Neon lights accent the various billboards and signs around the city. Hits from the likes of Chicago, Lionel Ritchie, and Steve Winwood softly streaming from multiple speakers all around with electric guitars blazing, a drum kit faintly pulsing, and an electronic keyboard acting as the leading performer in the piece. As you continue walking, you detect the passing smell of a woman’s perfume, was that the scent of Calvin Kline’s Obsession or perhaps, it was Yves Saint’s Laurent Opium?
It’s hard to believe it’s been 30 years since these sights, smells, and sounds from the heart of the 80s were part of our lifestyles. Once the 90s brought in grunge rock, modern fashion, and less dramatic design styles, it was expected that we would ultimately forget the 80s or have our children grumble how old-fashion and tedious that decade was. That isn’t the case with Vaporwave: a new genre that has brought back the sounds and feel of a retro decade.
Vaporwave is a “microgenre” of electronic music that has been around since the early 10s. The genre samples varied music genres like smooth jazz, elevator music, R&B, and lounge music from the 80s and 90s. “Artists” take pieces of a previously released song and either contour, change the tempo, chop it up, or add other efforts to make a new tune. Most of the songs are composed of samples, either looped in a particular sequence or where bits and pieces are patched together to create a unified composition.
Song titles are about the early days of computing, pop icons of the 80s and 90s, or are sometimes written in Japanese. It isn’t precisely understood why composers use Japanese in titles. Maybe they want to reflect on the decade where Japan was in a state of luxury as the economy was booming and the citizens possessed fat paychecks. They didn’t have to worry about running out of cash. Instead, always spending their Sunday afternoons casual driving somewhere out in the country.
I mentioned above that Vaporwave is a microgenre. It evolved from its parent genre: Chillwave. Unlike its child, Chillwave is more “modern” for today’s listeners. Of all the Chillwave songs I came across, they make use of contemporary synthesized sounds and technology. It doesn’t make the listener undergo nostalgic and yearnful. Instead, Chillwave relaxes, soothes, and calm the soul with its melancholy melodies.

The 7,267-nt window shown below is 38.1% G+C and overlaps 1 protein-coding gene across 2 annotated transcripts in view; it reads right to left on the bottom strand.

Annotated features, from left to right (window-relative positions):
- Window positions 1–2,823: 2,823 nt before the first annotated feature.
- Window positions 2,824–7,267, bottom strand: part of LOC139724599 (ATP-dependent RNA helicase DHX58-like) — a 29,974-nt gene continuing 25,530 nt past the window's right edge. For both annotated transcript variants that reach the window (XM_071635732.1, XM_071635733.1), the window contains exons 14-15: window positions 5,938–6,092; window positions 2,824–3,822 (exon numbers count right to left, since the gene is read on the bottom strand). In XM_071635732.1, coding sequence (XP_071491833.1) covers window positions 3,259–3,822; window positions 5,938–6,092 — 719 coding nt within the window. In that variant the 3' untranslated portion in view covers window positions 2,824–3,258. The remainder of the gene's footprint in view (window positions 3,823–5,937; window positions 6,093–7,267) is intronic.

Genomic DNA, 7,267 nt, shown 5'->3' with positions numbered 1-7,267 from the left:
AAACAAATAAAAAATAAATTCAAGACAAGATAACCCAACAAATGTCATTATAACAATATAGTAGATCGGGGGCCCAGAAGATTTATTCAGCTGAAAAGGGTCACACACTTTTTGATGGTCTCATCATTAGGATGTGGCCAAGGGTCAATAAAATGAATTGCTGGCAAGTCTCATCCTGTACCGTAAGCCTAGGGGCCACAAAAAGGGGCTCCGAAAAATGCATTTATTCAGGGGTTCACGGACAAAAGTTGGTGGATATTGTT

Vaporwave tries to relax and soothe the soul in a way where the listener reminiscences about the long-forgotten past. There are several ways to create a piece in this genre. One preferred approach is to slow down the tempo of a song to distort the singer’s voice, if present, as well as lower the pitch. One example is CVLTVRΣ (https://cvltvre.bandcamp.com/)’s song “Surfing 新しいブラウザ ザ (Surfing Atarashii Borauza za)”. CVLTVRΣ created his song from ebbing the tempo of the 1986 song “Mystical Composer” sung by actress and former pop idol Momoko Kikuchi. “Mystical Composer’s tempo rate is at 210 BPM, while “Surfling Atarashii Borawaza za” clocks in at 74 BPM. A thirty-five percent difference in speed.
“Surfing Atarashii Borauza za”:
Another way that Vaporwave artists produce their songs is by cutting pieces from already released songs or even audio from interviews, new programs, and TV shows. Then placing the audio in a loop for it to play over and over or placing critical elements over a melody to create a purpose. One example of looping is “New Appeal” by 18 Carat Affair, which loops a ten-second melody from the opening of Kajagoogoo’s “Too Shy”. Meanwhile, an example of extracting audio snippets can be found in “Liberty TV” by Guillaume Jambel.
Now, not all songs in the Vaporwave genre are created purely from samples. Fans of the electronica genre have pointed out that Especia’s “Kurukana” and “No1 Sweeper” is a Vaporwave-like tune. Especia is one of my favorite Japanese idol groups from this decade as they experimented with genres like city pop, Eurobeat, and synthpop that were once popular in the 80’s but have recently made a comeback. “Kurukana” feels like a mix between city pop and vaporwave. True, it doesn’t possess the distorted values that a typical Vaporwave song has, but it does contain that melancholic, synthpop feeling to it.
You are probably asking; how did I get introduced to Vaporwave? The answer is simple: Youtube. Not kidding. I discovered Vaporwave by stumbling on the “Dead Mall” series by Dan Bell. This series focuses on malls in the lower 48 states (in the United States) that are on the verge of death with shuttered storefronts, faded decorations, depleted number of mall goers, and not enough love from management. As malls are synonymous with the 80s’ American pop culture, Bell uses various Vaporwave pieces to draw the viewers into reminiscence and nostalgia as his camera strolls through the dead malls’ passageways.
I often found Vaporwave to be a fascinating genre as it invents the old-aged pop music wheel once more. Artists in this genre find creative ways to reinvent styles that one hasn’t listened to for over 30 years. It is a chance for younger listeners, who have been attentive to today’s EDM style, to discover, experience, and enjoy the sounds from the past mixed with today’s electronica styles. George Clanton’s “Never Late Again” is one of many Vaporwave songs that could appeal to the EDM crowd. It is a piece that is danceable, light, and has that pop-like sound. I love how Clanton makes use of snippets of an 80s-sounding tune, faded synthesizers, and duck-like squeaking melody. This tune is a genuine example of Vaporwave as it mixes new sounds with old ones while preserving the ambivalent and nostalgic traits.
Vaporwave may only appeal to specific taste buds as the genre is more indies than mainstream. It is a proper art genre as it creates new musical landscapes by blending the new with the old in creative yet distinct ways. Take a ride on the musical DeLorean and try out Vaporwave as it is refreshing while remaining nostalgic.